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Pots & Pans: Black athletes now dominate where they once were banned

Alabama and Clemson teams are defined by power, speed and quickness

Monday night, Alabama and Clemson play a much-anticipated rematch of last year’s College Football Playoff National Championship game. Despite nearly 500 total yards and four touchdowns from Clemson quarterback Deshaun Watson, Alabama won 45-40. The sensational game burnished Bama coach Nick Saban’s legend while marking Clemson coach Dabo Swinney’s rise among the ranks of today’s great head coaches.

With a win this year in Tampa, Florida, the voices calling Saban (he’s already won five national titles) college football’s all-time best head coach would grow louder. An upset Clemson win would cement Swinney’s place among today’s great coaches. Further, if Watson comes close to last year’s majestic performance, this time in victory, his NFL stock is sure to rise.

But no matter which team wins, Alabama of the SEC and Clemson from the ACC exemplify how big-time college football is played: The teams are defined by power, speed and quickness. And much of that power, speed and quickness – the vogue term is “athleticism” – comes from the teams’ black players.

Indeed, while I watch Monday night’s game, I’ll think of the heroic men and women who made the integration of big-time sports in the South possible. They filed the legal briefs. They marched. They prayed.

And years before black athletes integrated their fields of dreams, young black men and women faced the jeering mobs and the on-campus isolation and ostracism to integrate state colleges in Dixie.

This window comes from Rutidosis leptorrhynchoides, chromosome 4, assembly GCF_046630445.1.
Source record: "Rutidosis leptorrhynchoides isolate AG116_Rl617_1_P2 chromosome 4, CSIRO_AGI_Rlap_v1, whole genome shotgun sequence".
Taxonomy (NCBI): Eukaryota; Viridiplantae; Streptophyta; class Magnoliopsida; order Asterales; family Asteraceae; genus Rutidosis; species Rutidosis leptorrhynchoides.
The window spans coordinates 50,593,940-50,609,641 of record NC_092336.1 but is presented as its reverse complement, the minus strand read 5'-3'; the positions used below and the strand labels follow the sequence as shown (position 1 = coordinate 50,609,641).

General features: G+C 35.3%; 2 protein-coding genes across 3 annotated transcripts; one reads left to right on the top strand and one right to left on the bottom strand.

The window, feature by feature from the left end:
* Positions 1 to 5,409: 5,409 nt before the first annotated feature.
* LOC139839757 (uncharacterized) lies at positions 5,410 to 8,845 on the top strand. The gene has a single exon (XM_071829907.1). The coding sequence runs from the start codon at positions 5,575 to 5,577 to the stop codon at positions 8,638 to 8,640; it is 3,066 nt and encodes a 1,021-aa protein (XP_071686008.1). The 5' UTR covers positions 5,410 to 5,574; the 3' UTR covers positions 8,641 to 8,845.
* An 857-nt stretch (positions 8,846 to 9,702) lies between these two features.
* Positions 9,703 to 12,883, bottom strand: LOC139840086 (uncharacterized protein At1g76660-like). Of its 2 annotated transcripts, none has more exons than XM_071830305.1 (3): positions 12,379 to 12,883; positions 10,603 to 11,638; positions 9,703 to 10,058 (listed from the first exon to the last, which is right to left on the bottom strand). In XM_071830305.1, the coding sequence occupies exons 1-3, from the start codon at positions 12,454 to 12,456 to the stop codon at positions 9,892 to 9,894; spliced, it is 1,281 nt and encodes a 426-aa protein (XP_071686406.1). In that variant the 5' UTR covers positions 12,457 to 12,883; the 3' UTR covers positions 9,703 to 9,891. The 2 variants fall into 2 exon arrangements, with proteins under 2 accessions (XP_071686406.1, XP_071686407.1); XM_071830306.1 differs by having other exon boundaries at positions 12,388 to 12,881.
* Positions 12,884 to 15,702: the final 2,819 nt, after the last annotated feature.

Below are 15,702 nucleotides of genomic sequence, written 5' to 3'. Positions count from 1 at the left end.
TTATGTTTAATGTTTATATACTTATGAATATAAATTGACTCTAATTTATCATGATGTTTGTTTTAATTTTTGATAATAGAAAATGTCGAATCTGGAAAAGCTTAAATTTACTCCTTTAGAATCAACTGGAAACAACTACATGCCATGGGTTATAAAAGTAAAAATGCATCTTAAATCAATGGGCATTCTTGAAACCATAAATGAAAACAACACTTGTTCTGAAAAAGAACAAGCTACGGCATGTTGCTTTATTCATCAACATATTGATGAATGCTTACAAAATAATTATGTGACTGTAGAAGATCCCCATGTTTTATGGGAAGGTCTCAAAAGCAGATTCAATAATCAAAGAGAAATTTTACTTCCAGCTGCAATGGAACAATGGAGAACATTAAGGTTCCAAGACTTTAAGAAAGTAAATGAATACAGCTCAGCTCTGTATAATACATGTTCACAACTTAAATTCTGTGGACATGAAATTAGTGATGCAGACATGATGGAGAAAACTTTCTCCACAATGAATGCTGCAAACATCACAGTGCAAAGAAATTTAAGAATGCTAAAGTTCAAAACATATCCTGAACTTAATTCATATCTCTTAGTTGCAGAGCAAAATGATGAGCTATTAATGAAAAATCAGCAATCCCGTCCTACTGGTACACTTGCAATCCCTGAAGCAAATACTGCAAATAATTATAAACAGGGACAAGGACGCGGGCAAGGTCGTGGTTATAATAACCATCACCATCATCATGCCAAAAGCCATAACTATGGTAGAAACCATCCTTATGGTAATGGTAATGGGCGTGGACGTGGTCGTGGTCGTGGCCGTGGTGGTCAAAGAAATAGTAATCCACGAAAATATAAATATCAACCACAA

At the same time those pioneers risked their lives to integrate Southern white universities, stars at black colleges, the football grandfathers of today’s players, dominated their sports: Players such as Grambling’s Buck Buchanan and Morgan State’s Willie Lanier took their athleticism, determination and intelligence to pro football, especially the old American Football League. During the 1960s, they defined and transformed their sport, just as Jackie Robinson and the Negro League players who followed him transformed Major League Baseball from the late 1940s through the early 1970s.

Today, the game as played by elite Southeastern Conference and Atlantic Conference teams defines big-time college football. Increasingly, NFL football bears the look of the SEC and ACC game: contending teams feature fast and powerful, shut-down defenses.

Sometimes the offenses are led by dynamic dual-threat quarterbacks. And those teams, especially on defense, are largely composed of black players. In recent years, the Seattle Seahawks and Carolina Panthers presented the SEC/ACC model in the NFL. The latest example of that is the Dallas Cowboys, whose dual-threat quarterback, Dak Prescott, played for Mississippi State in the SEC.

In sports, black performers have long presented a dual threat to a narrow and racist status quo: Their athletic brilliance could be segregated from the so-called mainstream but not denied. And that brilliance in sports, once the general population learned about it, eventually spurred people of all races to seek to redefine what could be done and who could do it.

Monday night’s championship game will present a circumstance once vigorously opposed by white Southern civic leaders: a sports contest played by integrated teams. Further, a sweep of the stands will show fans of many races rooting for black men to succeed, a circumstance too rarely found in other aspects of the nation’s life.

Who knows what comes next?

A graduate of Hampton University, Jeff Rivers worked for Ebony, HBO and three daily newspapers, winning multiple awards for his columns. Jeff and his wife live in New Jersey and have two children, a son Marc and a daughter Lauren.